Over the past week Tandanya Theatre, a mere two-minute walk from our beloved Garden of Unearthly Delights, has been host to some engaging pieces of Fringe pie. One of these pieces is Love/Hate Actually: a unique mix of theatre and comedy written and performed by Amy Currie and Natalie Bochenski. The crux of it? Simply, a discussion about whether we love or hate one of the most iconic films of our time, Love Actually. This is not a complex performance proposal, nor was it performed on an extragenetic set; however, it is a genius idea.
The subject matter alone welcomes a wide demographic. Alongside regular Fringe supporters, citizens of Adelaide who may not be avid theatre goers will find Love/Hate Actually a welcoming way into the venues and excitement of the Adelaide Fringe. As Love Actually is such an anchor in our film and specifically rom-com culture, there are very few people that this show will exclude: whether you like the film or not, you will find this night to be a hoot.
Our enthusiastic performers use a slide show with pictures, charts and videos to break down Love Actually for us. The minimalist set, with just a Santa hat or two on stage if anything ,enabled our performers as the witty, charming and highly relevant humour was enough to fill the space alongside their physical and bold deliveries. Amy and Natalie are intensely invested in their performances, undoubtedly committed and offer an infectious energy. Keeping us on our toes, the show consisted of a range of entertaining skits. There were quirky characters, cheeky send ups and Amy decked out as a Love Actually religious icon – rather clever as this film for many has come to define Christmas, in some ways replacing the original nativity story. From the audiences’ perspective, their performances make it very easy for us to drop our critical guards and be taken along on this highly enjoyable ride. There was genuine laughter from the audience all the way through the hour-long performance, which I believe says it all.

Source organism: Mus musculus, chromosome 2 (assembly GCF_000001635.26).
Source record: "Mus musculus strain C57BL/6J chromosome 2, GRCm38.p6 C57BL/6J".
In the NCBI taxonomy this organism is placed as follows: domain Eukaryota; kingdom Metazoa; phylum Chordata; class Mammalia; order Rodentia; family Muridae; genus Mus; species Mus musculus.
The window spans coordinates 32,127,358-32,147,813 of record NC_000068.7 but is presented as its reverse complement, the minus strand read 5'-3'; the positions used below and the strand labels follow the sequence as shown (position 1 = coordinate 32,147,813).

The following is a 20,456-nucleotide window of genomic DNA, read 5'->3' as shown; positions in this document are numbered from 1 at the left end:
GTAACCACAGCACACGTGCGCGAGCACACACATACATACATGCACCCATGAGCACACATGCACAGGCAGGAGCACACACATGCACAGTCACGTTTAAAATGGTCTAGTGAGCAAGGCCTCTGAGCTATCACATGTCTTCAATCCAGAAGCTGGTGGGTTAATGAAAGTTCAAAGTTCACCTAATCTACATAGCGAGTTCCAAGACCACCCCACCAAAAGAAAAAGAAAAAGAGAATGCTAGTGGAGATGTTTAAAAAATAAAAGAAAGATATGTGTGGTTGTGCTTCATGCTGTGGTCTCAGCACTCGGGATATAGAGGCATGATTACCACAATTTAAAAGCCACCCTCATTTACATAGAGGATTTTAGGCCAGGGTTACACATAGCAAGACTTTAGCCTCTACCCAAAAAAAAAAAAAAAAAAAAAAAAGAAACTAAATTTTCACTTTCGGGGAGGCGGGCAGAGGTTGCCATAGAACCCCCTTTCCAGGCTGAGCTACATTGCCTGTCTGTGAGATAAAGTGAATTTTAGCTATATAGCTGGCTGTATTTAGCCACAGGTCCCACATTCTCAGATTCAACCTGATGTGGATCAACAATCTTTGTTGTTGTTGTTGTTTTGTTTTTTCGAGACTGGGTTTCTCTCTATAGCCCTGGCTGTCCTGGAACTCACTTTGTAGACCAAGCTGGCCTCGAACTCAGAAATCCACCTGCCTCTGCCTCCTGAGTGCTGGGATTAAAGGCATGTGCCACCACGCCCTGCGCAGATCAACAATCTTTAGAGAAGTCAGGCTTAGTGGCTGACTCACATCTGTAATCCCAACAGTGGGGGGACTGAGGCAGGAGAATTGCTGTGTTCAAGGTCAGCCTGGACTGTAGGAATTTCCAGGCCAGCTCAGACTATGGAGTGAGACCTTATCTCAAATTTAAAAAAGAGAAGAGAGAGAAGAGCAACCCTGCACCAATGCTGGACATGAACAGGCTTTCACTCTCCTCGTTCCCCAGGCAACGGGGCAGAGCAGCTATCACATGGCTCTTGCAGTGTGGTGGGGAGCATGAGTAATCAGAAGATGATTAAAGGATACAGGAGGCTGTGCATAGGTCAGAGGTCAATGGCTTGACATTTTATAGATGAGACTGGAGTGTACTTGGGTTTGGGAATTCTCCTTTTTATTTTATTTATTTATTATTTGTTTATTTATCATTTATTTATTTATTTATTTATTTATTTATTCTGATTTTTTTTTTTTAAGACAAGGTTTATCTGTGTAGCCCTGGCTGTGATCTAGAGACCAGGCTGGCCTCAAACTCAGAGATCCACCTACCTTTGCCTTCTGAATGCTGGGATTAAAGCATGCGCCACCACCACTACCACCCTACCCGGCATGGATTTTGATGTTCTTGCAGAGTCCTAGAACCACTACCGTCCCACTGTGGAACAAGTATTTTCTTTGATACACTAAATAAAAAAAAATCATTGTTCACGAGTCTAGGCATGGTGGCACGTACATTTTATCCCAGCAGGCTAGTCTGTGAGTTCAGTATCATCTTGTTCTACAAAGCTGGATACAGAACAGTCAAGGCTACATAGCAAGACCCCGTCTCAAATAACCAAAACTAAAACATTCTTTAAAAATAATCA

This was, at points, an interactive piece of theatre. Now, don’t go getting anxious. The idea of audience participation often makes us edgy as many attempts to involve us are awkward and uncomfortable. I have to say that Amy and Natalie’s facilitation of audience participation was highly successful, and extremely funny. We were asked to distinguish between Art and Porn and to undertake a fast-paced recap of appropriate office etiquette, yet this was all supported and well-written. Amy and Natalie appeared to have extensive experience behind them and a fantastic onstage and off-stage relationship, making their request for audience involvement all the more non-threatening.
This show will make both cynics and lovers of everyone, and its conclusion (with a sneaky musical number) will leave you feeling rather jolly. I encourage anyone and everyone who is seeking a hearty and warming chuckle to nab some tickets over the next three nights. There is a lot to love about this show, and really nothing to hate.
Hats off to Amy and Natalie for putting together such an engaging and passion filled piece of work! They throw their hearts into it, so go willing to throw yours (literally).
Words by Michelle Wakim
Love/Hate Actually is playing at Tandanya February 22-24. Tickets available here.